Jungle Book : Movie Review
Rating : 4 stars out of 5 (Excellent)
Director : Jon Favreau
Originally published in Indian Weekender in April 2016
Jon Favreau's "Jungle Book" has a forest-full of expectations to live up to. 1967's wonderfully animated version with its beautiful colours and endearing characters lives on despite the decades, and subsequent re-makes including live-action ones, save for a unique "anime" version, have yet to match that level. However, if the ebullient audience reaction from NZ to India to the USA is anything to go by , Disney appears to have hit the ball out of the sylvan park this time. I heartily concur - having enjoyed an IMAX 3D version where the occasionally fuzzy images are amply atoned for by massive looming projections of characters foregrounded by this technology. That alone would not have amounted to a hill of beans , but amidst all that CGI magnificence, director Jon Favreau ensures strong heart-felt story-telling and memorable characters that redeem the heart of this beloved classic.
The jungle (a word derived from Sanskrit) , ostensibly an Indian sub-tropical forest, dense and forbidding by natural design, which Kipling based his story in , is vividly brought to life. Fascinating big and small fauna have anthropomorphic personalities with voices perfectly suited to their physiognomy. Mowgli - a "man-cub" - is left in the forest as a baby, brought up by wolves and hunted by a particularly villainous tiger Shere Khan who swears revenge after being scarred by a human in the past. Justin Marks' script retreads familiar territory, creates heartening new ground, and almost always entwines itself in interesting terrain.
The honour of being the first CGI-perfect and roaringly formidable tiger, alas does not belong to Shere Khan - that award goes to the remarkable 'Richard Parker' from Martel and Lee's 'Life of Pi' - a movie that Disney executive Alan Horn and director Favreau were looking up to. However, Shere Khan is an outstanding addition to this elite ilk - his body is dark and rather scrawny,but his face is a rotund inferno of ferocity, with any trace of prettiness obliterated by a burn scar (Indian secularists won't be too pleased by a villain carrying this Muslim name - this early example of manufactured Hindu-Muslim schism, and its beginning from Kipling's colonial era, is a provocative meta-analytic exploration that is outside the scope of this review).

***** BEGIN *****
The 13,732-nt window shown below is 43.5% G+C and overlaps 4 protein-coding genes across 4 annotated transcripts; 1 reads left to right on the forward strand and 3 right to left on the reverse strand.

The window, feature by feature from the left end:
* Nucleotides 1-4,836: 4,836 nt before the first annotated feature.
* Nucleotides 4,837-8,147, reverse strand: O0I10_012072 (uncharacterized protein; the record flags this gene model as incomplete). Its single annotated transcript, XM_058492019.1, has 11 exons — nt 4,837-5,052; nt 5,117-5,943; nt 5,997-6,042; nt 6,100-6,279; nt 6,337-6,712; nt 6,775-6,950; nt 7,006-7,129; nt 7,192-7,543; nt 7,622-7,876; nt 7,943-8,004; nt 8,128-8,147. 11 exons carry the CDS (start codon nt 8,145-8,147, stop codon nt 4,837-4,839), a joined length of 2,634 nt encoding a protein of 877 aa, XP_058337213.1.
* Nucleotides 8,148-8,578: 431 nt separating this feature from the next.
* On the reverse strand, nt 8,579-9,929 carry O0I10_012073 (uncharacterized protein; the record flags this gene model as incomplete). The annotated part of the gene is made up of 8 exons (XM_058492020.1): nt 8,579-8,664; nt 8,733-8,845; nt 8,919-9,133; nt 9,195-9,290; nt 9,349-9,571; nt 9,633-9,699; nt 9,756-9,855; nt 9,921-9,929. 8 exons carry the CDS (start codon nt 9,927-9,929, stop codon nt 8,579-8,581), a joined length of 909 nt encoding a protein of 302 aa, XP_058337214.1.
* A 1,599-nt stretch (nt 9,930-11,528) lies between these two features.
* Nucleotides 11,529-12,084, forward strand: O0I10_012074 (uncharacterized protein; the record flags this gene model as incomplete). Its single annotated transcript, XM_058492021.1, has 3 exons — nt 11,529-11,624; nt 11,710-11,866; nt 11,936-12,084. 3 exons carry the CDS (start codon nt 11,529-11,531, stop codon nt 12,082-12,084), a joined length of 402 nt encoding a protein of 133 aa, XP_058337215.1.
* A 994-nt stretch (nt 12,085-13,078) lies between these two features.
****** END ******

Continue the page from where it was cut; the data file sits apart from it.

A deadly beast flawlessly voiced by Idris Elba, Shere Khan prowls invisible amidst tall grasses, playing with wolf cubs and sparing their body while subtly poisoning their minds, and lunging lightning-speed at another dangerous carnivore tossed high off a peak in such a chilling flash that there remains no doubt he will brutally kill in front of us again, no matter that this is a kiddie flick.
The appeal of his personality is matched in different ways by other characters. Bagheera - the panther - is rendered with beautiful muscular bulk which belies a softness tempered with noble steel - he risks death often but never abandons Mowgli's guardianship. Baloo does not look as cute as in the '67's cartoon, but the script impressively segues this huge life-like bear from seeming opportunism to complete likeability. Raksha , the female wolf who rears Mowgli, is picturized in deeply moving shades of tenderness and courage.
The adult next to me was startled out of his seat by a sonic boom accompanying a sudden tiger attack. It was my turn to react and whip my 3D-spectacled face away as a spinning stick hurtles down a cliff straight at us. Not all parts of story resonate - the sequence with a giant orangutan king and rambling stone ruins, is not as good as the nuttily groovy '60s version of jiving simians and shooting bananas. The runtime of 105 minutes, however, concludes just before ennui looms.
Neel Sethi who embodies Mowgli, is undoubtedly endearing and consistently conveys gentleness and gumption, enhanced by a self-honed talent for mechanical engineering that his jungle pals see as "tricks". He's neatly made to look the part - with long hair, nice big eyes, flattened nose and a tiny vulnerable body all coveying an aww-so-cute appeal. Cribbing that I didn't see enough wit to perk up this little boy's portrayal, is unfair, isn't it? That he has a Yankee accent, shouldn't jarr too much considering that New York, from where Sethi hails , neighbours Vermont where the British Kipling birthed this Indian story.
Jungle Book maintains its subtly eco-protective feeling beautifully at the end by marking a departure from endings of previous filmed versions. That it does not preach and yet manages to make us think, is another of its major strengths. As CGI advances by the day and offers us dazzling hyper-realism, we may never again see the big-time return of the fondly remembered animation canvases conjured up for good ol' Disney, but as long as there is sensitivity and craftsmanship such as that showcased by Favreau & Team, there is still reason to delight in what cartoons have become.
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